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Moving On Up


Help your child navigate the early days of middle school and high school by providing emotional support

Transitions can be emotionally challenging at any stage of life. But few are as daunting or overwhelming as starting middle school or high school. This is not only a period of tremendous change, but it typically takes place during a time of rapid developmental growth. Add these factors together, and it’s no wonder that one in three children cite the transition to middle school or high school as being difficult.

As a parent or caregiver, you are in a unique position to help make this transition a smooth one. You can play a key role in the development of your child’s emotional well being simply by making yourself aware of the challenges he or she faces and taking the necessary steps to provide support when needed.

A Time of Change

Middle school and high school introduce numerous changes in routine and environment, and children are expected to adapt quickly. Children typically form new relationships with teachers and friends while older, more familiar peer groups are changing.

At the same time, these children face added responsibilities, from an increased academic workload to navigating a new building and adjusting to time management requirements. Together these changes can create high levels of anxiety and a sense of feeling overwhelmed.

To add to the chaos, many children are going through puberty at this time. Their bodies may be undergoing drastic physical changes while they face the added daily challenges of insecurity, self-consciousness and emotional ups and downs.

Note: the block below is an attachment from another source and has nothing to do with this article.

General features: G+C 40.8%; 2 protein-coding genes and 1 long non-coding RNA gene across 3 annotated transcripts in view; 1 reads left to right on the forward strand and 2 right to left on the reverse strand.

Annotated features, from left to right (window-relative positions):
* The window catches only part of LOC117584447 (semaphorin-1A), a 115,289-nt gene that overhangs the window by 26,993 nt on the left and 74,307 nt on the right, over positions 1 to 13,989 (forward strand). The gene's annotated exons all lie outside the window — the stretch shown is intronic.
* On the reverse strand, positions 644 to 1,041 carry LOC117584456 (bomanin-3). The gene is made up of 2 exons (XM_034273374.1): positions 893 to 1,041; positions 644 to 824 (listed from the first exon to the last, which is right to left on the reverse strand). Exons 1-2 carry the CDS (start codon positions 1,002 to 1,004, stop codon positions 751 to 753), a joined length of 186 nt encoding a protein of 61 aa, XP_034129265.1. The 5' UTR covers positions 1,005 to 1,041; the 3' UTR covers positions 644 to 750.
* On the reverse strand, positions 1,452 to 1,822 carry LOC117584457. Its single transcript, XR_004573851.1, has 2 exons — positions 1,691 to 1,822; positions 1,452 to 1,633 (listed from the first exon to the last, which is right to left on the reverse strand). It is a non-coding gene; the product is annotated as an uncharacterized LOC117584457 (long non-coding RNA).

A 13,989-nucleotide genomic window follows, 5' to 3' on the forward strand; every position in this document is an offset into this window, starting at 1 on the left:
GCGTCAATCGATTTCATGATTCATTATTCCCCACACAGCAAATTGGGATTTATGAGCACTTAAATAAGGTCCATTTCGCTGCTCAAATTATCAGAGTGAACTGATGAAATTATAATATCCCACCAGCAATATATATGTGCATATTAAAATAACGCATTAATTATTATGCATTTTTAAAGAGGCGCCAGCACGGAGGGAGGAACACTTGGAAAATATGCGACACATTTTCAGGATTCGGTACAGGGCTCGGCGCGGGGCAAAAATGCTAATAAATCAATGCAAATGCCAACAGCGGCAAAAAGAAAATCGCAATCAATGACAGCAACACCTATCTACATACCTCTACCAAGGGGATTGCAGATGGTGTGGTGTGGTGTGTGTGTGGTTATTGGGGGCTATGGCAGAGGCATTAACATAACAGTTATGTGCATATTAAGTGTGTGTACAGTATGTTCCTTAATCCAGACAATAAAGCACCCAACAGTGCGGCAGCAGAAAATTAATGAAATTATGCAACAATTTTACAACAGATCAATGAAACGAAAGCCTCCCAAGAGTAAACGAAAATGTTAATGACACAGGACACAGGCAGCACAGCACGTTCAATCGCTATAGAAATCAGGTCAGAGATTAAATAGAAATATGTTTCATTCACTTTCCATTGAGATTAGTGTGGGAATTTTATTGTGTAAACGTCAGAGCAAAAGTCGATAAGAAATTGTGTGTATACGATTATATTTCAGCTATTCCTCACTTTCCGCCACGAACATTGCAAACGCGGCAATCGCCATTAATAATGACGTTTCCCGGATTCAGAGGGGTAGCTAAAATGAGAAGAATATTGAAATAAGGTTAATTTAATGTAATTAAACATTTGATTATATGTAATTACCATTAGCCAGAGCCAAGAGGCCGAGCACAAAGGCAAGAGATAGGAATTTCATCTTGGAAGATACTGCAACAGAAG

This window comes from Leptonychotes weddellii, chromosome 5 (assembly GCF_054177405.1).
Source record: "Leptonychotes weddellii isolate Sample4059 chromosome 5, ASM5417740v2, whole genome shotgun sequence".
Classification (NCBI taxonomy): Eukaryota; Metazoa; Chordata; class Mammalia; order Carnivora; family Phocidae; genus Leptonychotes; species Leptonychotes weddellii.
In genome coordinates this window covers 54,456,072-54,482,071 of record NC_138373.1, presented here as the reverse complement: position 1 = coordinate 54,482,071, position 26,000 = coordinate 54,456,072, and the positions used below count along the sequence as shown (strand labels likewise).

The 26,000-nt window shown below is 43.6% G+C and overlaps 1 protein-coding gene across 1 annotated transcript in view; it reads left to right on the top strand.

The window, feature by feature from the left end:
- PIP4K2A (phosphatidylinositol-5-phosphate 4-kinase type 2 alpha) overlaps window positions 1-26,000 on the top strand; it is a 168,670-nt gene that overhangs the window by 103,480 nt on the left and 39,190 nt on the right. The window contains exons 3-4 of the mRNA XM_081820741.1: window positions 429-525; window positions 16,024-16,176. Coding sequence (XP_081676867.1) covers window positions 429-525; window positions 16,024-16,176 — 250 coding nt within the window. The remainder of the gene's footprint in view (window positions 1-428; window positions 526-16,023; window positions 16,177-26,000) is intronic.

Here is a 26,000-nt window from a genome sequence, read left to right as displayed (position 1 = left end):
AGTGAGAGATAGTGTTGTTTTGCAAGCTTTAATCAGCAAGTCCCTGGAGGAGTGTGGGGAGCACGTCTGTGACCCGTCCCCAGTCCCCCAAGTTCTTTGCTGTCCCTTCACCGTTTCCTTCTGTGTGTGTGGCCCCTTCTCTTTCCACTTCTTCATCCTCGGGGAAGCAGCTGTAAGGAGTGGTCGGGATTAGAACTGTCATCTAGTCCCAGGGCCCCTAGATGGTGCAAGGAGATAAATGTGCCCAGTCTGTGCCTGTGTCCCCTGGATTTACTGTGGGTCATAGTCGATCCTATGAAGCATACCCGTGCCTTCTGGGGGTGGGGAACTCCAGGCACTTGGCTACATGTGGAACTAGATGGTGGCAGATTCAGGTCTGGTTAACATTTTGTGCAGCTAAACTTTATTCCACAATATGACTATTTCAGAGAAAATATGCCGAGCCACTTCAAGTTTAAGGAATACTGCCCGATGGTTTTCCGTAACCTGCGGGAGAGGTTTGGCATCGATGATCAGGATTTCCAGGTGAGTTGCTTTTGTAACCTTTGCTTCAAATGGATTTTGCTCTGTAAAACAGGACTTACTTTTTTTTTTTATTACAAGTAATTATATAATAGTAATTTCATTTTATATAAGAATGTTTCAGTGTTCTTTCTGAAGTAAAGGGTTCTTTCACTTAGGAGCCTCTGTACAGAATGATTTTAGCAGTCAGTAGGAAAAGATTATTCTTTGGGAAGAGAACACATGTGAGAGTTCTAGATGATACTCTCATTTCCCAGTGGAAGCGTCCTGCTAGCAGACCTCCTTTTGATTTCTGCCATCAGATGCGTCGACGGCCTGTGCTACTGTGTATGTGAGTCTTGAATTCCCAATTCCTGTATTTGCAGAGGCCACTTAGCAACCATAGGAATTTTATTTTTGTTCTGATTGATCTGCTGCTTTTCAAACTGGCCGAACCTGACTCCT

How You Can Help

To begin, you can help your adolescent transition to middle school or high school by providing both emotional and practical support. But here are some practical ways to help ensure a smooth transition for your child:

  • Establish a regular morning routine (and bedtime) so your child is ready and rested when the school day begins.
  • Talk with your child about appearance, which can be an even more stressful issue than homework. Have a conversation about what your child will wear to school and discuss your budget for buying new clothes and shoes. You don’t have to break the bank, but let your child know that you understand how appearance affects confidence levels.
  • Make it clear that the relationship between you and your child will remain consistent. You can do this best by making yourself available to discuss his or her anxieties related to academics, fitting in socially or anything else that might arise.
  • Learn as much as you can about your child’s new school and the academic expectations so you can answer questions along the way.

The early days of middle school and high school can be emotionally, socially and academically challenging for your child—and for you. The more you know about the challenges your child faces, the better prepared you are to provide support and guidance when needed.

David Lowenstein, Ph.D. is a psychologist and the clinical director of Lowenstein & Associates, Inc. in Columbus, Ohio. In addition to providing therapeutic services to individuals and families, he offers training and consultation to numerous associations, schools and agencies around the country. Additionally, he is a frequent radio and TV guest and a resource and contributing writer for numerous newspapers and magazines nationwide. Contact Dr. David Lowenstein at 691 South Fifth StreetColumbus, OH 43206 or by phone at 614.443.6155 or 614.444.0432.